Now, with that said, you can, of course, pour it however you like after that. It's your bottle and your money. If you find the Sazerac 18 best on the rocks, or feel a drop of water opens up your William Larue Weller, that's an informed decision on your part, and the only loss or tragedy of this expertise would be consuming it in a way you enjoy less than another. But if you're mixing Thomas H Handy into a Manhattan cocktail, then please, please, please consider whether or not you couldn't shake up something 98% as good with a bottle of the regular Sazerac found in most stores.

And even then, if you're happier drinking your Handy as such, you'll get no further critique here. But wow, you reckless daredevil. Just wow. Why don't you make Pappy Van Winkle old fashioned while you're out here conducting your own personal Red Wedding? 

Why is the Buffalo Trace Antique Collection so expensive?

It takes time and expertise to bring the barrels in these blends to readiness, and there's risk in doing so; if you find, after fifteen years, that a batch of barrels you've been cultivating now have a new component to them that would wreck the final profile, you can't just order a replacement. To get here, Buffalo Trace has to have auxiliaries and options in place and play.

Moreover, these releases are trending older and higher proof through the years, meaning more time and money are spent storing and monitoring them, nudging them towards perfection. The 2023 Eagle Rare 17's blend was actually 19 years minimum, for example, though still labeled as it's always been. We're seeing ever-increasing age statements out of Frankfort, thanks to Buffalo Trace's new Warehouse P. There, the climate is completely under the control of Wheatley's team, and the expressions are getting ever more estimable (mostly) as they achieve new ultra-aged whiskeys previously impossible to reach without ruining the whiskey.

With all that in mind, it's easy to see why it's pricey. There's a quality filter on product that goes in, diminished quantity coming out, and a lot of salary and taxes to be paid on getting it from one point to the other. The fact that it's so delicious makes it a must-chase release, and boom: You've got bottles soaring in cost even from a high suggested retail price.

Buffalo Trace Antique Collection vs. regular editions

It's not easy bringing whiskey to this level of fruition, and along the way, a lot of candidates for the final blends get cut to become other product. That doesn't mean it isn't good, only that it doesn't fit Wheatley's plan for these products, and many a fine bottle of Stagg Jr. was filled from a barrel that didn't make it to the BTAC showcase.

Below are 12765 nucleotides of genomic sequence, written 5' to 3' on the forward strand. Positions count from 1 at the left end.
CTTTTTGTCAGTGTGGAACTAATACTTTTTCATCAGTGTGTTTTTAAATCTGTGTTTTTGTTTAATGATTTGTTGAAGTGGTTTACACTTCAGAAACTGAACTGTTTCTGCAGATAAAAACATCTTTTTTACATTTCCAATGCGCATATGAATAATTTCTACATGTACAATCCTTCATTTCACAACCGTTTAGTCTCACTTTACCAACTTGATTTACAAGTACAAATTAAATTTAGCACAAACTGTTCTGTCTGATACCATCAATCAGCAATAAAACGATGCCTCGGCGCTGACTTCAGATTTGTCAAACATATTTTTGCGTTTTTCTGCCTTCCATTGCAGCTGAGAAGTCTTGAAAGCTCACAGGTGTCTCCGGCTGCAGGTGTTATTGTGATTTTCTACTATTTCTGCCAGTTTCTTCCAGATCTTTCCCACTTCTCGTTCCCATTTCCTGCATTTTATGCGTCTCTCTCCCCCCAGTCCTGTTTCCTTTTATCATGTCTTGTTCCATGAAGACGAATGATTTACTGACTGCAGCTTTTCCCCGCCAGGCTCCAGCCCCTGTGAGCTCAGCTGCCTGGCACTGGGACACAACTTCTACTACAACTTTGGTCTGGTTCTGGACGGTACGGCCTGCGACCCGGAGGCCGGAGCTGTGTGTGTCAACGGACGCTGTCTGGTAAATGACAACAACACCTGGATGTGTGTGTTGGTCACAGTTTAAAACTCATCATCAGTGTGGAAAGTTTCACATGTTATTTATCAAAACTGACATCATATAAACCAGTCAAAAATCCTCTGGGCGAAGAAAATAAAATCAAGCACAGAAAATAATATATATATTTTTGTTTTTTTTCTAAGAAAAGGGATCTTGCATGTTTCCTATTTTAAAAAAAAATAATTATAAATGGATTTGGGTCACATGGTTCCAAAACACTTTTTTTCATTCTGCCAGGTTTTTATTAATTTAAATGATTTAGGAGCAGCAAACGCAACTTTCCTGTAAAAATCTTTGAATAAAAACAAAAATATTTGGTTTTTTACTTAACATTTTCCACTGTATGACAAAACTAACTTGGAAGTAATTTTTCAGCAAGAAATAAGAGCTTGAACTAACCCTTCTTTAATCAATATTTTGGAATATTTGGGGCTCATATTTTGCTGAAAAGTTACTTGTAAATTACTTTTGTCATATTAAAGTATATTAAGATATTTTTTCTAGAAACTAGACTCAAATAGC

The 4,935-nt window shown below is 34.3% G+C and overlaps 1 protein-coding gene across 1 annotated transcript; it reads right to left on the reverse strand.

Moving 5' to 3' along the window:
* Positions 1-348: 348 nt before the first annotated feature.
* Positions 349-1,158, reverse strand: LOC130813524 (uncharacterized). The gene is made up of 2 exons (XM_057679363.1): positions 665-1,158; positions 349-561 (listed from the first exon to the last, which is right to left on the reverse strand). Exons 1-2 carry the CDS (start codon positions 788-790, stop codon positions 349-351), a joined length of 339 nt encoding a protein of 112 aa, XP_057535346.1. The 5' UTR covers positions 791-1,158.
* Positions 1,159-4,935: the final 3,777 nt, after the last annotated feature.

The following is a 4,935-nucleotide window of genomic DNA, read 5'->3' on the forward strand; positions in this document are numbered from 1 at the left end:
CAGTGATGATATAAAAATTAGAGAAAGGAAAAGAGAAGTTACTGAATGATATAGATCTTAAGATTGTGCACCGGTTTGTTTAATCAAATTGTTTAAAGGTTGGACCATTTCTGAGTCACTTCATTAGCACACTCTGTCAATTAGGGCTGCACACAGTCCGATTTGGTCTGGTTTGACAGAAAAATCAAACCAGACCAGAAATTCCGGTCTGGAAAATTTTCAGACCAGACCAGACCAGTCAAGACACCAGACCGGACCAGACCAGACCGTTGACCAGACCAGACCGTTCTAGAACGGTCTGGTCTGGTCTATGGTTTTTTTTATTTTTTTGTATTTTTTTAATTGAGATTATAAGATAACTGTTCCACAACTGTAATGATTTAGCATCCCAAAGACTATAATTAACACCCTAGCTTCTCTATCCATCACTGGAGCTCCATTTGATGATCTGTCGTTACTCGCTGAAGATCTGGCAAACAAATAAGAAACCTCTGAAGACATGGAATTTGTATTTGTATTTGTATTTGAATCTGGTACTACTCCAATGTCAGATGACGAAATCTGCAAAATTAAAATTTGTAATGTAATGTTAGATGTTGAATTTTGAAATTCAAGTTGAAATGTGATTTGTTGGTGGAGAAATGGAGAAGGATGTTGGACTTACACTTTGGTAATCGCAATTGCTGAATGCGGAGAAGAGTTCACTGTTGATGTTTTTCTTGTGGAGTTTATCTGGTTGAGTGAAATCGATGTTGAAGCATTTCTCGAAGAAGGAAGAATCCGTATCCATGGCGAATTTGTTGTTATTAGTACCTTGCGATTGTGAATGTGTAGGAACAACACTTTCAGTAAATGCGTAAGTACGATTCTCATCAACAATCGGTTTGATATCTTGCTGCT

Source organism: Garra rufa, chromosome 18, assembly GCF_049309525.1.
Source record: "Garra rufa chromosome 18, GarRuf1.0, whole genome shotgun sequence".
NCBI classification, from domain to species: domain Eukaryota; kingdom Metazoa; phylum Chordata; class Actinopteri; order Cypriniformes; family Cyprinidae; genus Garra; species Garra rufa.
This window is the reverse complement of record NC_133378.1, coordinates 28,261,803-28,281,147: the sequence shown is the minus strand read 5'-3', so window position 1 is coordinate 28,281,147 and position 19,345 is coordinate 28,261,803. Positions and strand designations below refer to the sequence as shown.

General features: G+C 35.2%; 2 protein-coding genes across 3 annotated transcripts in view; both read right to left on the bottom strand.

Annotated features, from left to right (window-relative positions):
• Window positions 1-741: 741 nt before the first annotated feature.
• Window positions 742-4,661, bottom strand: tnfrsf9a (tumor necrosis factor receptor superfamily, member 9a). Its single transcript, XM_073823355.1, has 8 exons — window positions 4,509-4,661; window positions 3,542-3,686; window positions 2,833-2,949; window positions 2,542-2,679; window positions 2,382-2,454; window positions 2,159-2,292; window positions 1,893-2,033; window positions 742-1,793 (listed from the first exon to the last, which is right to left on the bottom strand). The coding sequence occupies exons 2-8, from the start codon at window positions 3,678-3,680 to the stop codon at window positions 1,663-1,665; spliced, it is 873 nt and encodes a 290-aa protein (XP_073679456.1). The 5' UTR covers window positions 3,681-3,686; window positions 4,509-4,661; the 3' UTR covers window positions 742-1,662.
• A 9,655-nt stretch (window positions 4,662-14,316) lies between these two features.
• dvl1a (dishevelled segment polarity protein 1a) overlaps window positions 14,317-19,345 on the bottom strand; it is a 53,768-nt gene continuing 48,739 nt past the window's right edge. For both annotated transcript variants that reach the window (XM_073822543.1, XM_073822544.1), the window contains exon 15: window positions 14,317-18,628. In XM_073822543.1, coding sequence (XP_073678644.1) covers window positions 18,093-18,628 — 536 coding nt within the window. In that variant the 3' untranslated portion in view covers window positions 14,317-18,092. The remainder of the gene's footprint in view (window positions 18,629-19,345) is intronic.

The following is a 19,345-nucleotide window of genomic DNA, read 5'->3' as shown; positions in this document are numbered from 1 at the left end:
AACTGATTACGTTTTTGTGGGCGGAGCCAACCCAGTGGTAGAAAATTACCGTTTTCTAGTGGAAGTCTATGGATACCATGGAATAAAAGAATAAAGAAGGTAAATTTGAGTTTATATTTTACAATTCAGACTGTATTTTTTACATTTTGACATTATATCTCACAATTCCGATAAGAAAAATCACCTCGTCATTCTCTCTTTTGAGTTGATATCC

Still, there's quite a gulf between the bottle of Sazerac on your bar cart and the 18 Year-Old in your liquor cabinet. While the former is great to have handy for all manner of mixtures, it can't be overemphasized how much hard-wrought nuance you'll submerge if you substitute the latter for the de facto rye in that Sazerac cocktail. While it might be the best version of the Sazerac cocktail (according to Buffalo Trace), it's debatable if that's the best use of the liquor inside it since part of what makes these bottles amazing is new notes that might not play well in the standards. The previous year's 18, for example, had a meaty char to it that might not cry out for lemon juice.

All in all, we'd say that both have their place. Sometimes, you want to open up that Shelby Cobra on the highway, and other times, you just want to drive a reliable Mercury Cougar to get you somewhere at pace.

The Buffalo Trace Antique Collection is always changing

While we've never heard of any plans to expand the family, it has happened, with the addition of George T. Stagg in 2002 and Thomas H. Handy in 2006.

It's also been curtailed before. If Wheatley feels that the batch prepared for the annual release is not up to snuff, he's made the tough decision to forego its inclusion before; in 2021, he pulled the Stagg from the BTAC lineup rather than lower its standards and diminish its reputation, for example.

What's more, the targets for these whiskeys continue to evolve. At the start, each year these bottles were all 90 proof. That changed with the introduction of Stagg, which is barrel strength and varies each year, debuting at 137.6 and a 15-year age statement. Even then, none of the other bottles exceeded 90 until 2005, when William Larue Weller leapt to 121.9 proof.

These days, change is the norm, with three of the bottles varying as needed each year in proof and age, though skewing high on both. The constants are Sazerac 18 Year-Old, which is always 90 proof, and Eagle Rare 17 Year-Old now coming in at a moderate 101 each year since 2018 after almost two decades at 90.

More changes will surely come, but given how the Buffalo Trace Antique Collection has evolved, it's a safe bet that they're for the better.